The fact that the Twins are hanging around in the AL Central race remains an accomplishment when you consider how little production they have gotten from Miguel Sano, their All-Star third baseman who looked like he was ready to become an MVP candidate last year after hitting .264 with 28 homers, 15 doubles, 77 RBI and 75 runs scored in an injury-shortened 114-game season.
This year, Sano entered Saturday hitting .203 while striking out 60 times in 133 at-bats, an incredible 45.1 percent. And while he had seven homers, eight doubles and 26 RBI, his .272 on-base percentage was 68 points lower than his career mark.
Still, believe it or not, for all the hand-wringing about Sano from the media, through his first 343 career games he compares identically to the greatest power hitter in franchise history, Harmon Killebrew. But Sano has once again been questioned about his conditioning as he works his way back from serious leg injuries.
When it comes to questions about his weight, Sano said he understands everyone has an opinion about what kind of shape he should be in, but he feels comfortable with his game and his body.
“I do not worry about [what other people say]. I play my game,” Sano said through a translator. “That’s my job, what I do here, I don’t care about what other people say about my weight. I can handle extra weight or normal, it’s the same because I hit the same ball. I do my job. I play good defense. Nothing bothers me.”
Has it been tough coming off a long rehab? “It has been tough, because I am coming with that injury in my foot from last year, in my knee, and then this year I hurt my hamstring,” Sano said. “But thank God everything is coming along and I’m getting better.”
Sano said he is working on his high strikeout rate.
“I am just trying to put the ball in play every day and make good contact with it,” he said. “Consistent contact.”
Asked if it was hard dealing with rehab while trying to get in a groove with his bat, he said, “No, I just am focusing on working hard every day and none of that stuff is affecting me.”
Sano, who turned 25 on May 11, entered Saturday with 343 games in parts of four seasons and was hitting .249 with 78 homers, 62 doubles, 221 RBI and a .340 on-base percentage.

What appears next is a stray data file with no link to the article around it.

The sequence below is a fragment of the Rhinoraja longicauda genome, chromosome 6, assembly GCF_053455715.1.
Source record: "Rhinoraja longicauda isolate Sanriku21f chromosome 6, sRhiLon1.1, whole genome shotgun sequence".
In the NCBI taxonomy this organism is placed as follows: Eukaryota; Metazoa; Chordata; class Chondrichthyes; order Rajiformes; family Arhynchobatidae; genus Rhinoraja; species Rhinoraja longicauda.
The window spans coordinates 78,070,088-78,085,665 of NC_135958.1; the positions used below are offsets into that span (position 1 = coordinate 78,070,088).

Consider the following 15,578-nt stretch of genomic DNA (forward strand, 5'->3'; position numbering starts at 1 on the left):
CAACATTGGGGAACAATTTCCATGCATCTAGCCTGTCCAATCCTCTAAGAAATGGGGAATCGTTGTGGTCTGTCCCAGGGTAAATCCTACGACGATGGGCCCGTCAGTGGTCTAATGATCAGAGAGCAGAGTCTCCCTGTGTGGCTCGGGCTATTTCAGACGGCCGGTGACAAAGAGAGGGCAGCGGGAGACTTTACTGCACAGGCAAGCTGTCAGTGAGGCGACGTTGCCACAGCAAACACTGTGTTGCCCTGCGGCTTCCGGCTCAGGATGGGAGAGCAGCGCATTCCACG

Through 343 games and parts of seven seasons with the Washington Senators, Killebrew, who had turned 24 a little over two months earlier, hit .246 with 68 homers, 39 doubles, 173 RBI and a .343 on-base percentage.
It’s also worth noting that when Killebrew hit 343 career games it was in 1960, the Senators’ last year before moving to the Twin Cities, and he was a year removed from making his first All-Star Game, just like Sano is this year.
Killebrew didn’t reach the All-Star Game in 1960 because he missed most of May because of a hamstring injury and played 124 games that season. Sano missed a little under four weeks this season because of a hamstring injury as well.
Asked if he wants to get back to being an All-Star this year, Sano said of course, but he’s also pulling for his team. What he really wants is to play in his first postseason.
“We have a great team. We have a lot of baseball to play,” he said. “I hope we can be in the playoffs.”
Wolves offseason intrigue
The Timberwolves broke their playoff drought this year, but they might face a looming disaster with the NBA salary cap.
It’s possible that the Jimmy Butler trade Tom Thibodeau swung on draft night last year might be the worst thing the team has done, if the Wolves can’t sign him to an extension. They would end up losing Zach LaVine, Kris Dunn and the No. 7 draft pick (Lauri Markkanen) to the Bulls for the No. 15 pick, used to select Justin Patton, who has so far played in one NBA game.
The Wolves have to prove to Karl-Anthony Towns and Butler that they should remain with this team for the long haul and they have to prove it soon. Butler becomes an unrestricted free agent after the 2018-19 season, while Towns can be a restricted free agent.
There is no doubt Butler, who has a player option for $19.8 million for 2019-20, will choose free agency and look for a max contract. As for Towns, since he made third-team All-NBA this season, he will have a chance at a five-year, $188 million deal from the Wolves.
Neither Thibodeau nor Wolves (and Star Tribune) owner Glen Taylor will talk about either extension, but those decisions are going to shape the franchise for the next decade.
While Andrew Wiggins was given a giant contract that kicks in this season, there’s no doubt that the future of this team hinges on Towns and Butler, two of the top 15 players in the NBA.
But the salary cap is going to be a huge issue. The Wolves are already at $114 million for next year, just under the expected $123 luxury tax, but that’s for only nine players on the 15-man. If they re-sign Towns and Butler, that number will skyrocket in 2019-20, and Taylor could end up paying a fortune in luxury taxes.